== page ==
I’d let your poem sit for a good while. That way, the rose-colored glasses won’t be a disillusionment that your piece of poetry is the greatest piece of poetry ever wrangled onto the page. Yet, what you created is great; it just needs to be carved. Only a Viking will eat a whole Cornish Hen. And the Vikings only exist in our history books. Most people at Thanksgiving carve the meat. Editing is hacking the hell out of the turkey with goggles so the gristle does not splash your eyes.
Now, let’s expand your audience. Because poetry is nice, in itself, and it lives and breathes, even if only read by yourself. You want it read by more than one person so… right? Right! So do I. So submit. Be brave and find the journal that fits your piece. It takes a lot of scouting and reading in order to find a journal that you should even submit to. But it is out there. Every rejection is just one step to towards your poem’s home.
Manifesto: the Concept of Poetry II
I question the purpose of my words, at every moment. I feel that this blockade, serves no purpose. Words are linear. There are no mistakes, just words with bad timing. Therefore, in my honest opinion, poetry and any form of writing should be looked over with a fine toothed saw and hacked to pieces, then rebuilt in order to say what is truly hidden between the white spaces, that dark place where the truth lies in wait for the reader to discover themselves. I’ve found it nice to let a poem billow in the oven and bloom into a nice pillow. Then let it air dry for a while and let it crisp up. Could take a year. Could take a day. Sometimes we need a little growing up, before we know what we are really saying with our words.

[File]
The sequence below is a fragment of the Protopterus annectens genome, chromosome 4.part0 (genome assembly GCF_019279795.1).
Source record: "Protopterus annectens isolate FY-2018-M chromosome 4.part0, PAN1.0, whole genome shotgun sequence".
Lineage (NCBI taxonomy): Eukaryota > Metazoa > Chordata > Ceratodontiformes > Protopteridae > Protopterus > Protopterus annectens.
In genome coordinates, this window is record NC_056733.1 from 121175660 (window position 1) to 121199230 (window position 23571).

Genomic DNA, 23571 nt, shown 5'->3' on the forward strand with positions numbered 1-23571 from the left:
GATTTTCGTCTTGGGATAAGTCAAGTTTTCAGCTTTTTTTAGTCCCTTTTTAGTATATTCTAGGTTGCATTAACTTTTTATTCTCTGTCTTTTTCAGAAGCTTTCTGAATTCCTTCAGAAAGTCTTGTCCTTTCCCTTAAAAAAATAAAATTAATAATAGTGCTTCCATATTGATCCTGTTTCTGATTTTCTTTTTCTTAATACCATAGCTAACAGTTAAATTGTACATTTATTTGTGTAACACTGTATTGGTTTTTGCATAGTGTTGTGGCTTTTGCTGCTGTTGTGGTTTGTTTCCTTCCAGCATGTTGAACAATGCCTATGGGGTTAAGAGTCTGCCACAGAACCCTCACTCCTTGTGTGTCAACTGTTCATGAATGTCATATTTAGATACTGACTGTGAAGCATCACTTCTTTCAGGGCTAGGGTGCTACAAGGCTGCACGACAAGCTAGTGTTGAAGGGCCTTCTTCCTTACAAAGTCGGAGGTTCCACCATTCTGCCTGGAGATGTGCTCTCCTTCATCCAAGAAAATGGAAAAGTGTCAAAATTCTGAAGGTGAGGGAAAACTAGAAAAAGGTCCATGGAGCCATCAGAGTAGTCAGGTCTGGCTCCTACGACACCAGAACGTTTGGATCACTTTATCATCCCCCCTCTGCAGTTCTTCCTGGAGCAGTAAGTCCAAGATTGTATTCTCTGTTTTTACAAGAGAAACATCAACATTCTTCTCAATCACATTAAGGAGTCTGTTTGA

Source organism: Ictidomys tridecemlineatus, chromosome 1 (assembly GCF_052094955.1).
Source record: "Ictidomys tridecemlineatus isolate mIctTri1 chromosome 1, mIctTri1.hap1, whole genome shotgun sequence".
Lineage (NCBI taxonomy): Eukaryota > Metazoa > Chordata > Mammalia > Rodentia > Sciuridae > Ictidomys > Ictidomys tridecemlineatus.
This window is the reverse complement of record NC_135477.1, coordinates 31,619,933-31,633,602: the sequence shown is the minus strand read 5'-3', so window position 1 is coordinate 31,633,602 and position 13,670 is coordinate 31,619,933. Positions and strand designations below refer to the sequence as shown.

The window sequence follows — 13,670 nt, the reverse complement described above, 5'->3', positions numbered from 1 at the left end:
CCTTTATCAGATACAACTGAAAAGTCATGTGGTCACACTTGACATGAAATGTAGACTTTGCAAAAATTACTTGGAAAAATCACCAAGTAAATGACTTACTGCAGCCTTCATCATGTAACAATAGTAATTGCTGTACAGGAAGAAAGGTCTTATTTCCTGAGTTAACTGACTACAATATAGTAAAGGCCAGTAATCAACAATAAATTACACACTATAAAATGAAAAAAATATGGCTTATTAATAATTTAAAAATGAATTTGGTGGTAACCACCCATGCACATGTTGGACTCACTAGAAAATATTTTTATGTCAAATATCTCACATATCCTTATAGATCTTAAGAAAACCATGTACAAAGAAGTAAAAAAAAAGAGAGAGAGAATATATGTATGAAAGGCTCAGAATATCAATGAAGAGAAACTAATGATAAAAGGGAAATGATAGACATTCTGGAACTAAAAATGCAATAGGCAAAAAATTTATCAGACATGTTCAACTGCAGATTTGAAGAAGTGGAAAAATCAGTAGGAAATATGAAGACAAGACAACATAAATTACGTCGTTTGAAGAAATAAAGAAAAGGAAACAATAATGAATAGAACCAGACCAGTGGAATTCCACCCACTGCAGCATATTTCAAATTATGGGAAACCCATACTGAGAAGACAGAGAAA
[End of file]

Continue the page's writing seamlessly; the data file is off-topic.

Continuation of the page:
Yet, there are poems out there that have stood the test of time. Speaking at the universal level is what makes poetry, poetry. That is its purpose. The longevity of universal meaning. It is difficult to come by, which is why every poet isn’t in the library or stacked on the desk of every high school student’s desk. To accompany the lasting effect of meaning, poems have to say said meaning, with an artistic functionality. This is the part that isn’t necessarily as objective as universal meaning. The universal aspect of poetry is the part that wins the hearts of the masses and allows the poem to live on in our beloved libraries and institutions. It is where the beauty comes from. The struggle to understand the world around us. People write for every meaning under the stars. From pain, to escape pain, for narcissism, for beauty, for honor, for glory. Are these good reasons to write? Sure, if they keep your pen to the paper. I’m not sure there is a single place from which poetry comes from, yet I try to reach for that place every time that I write.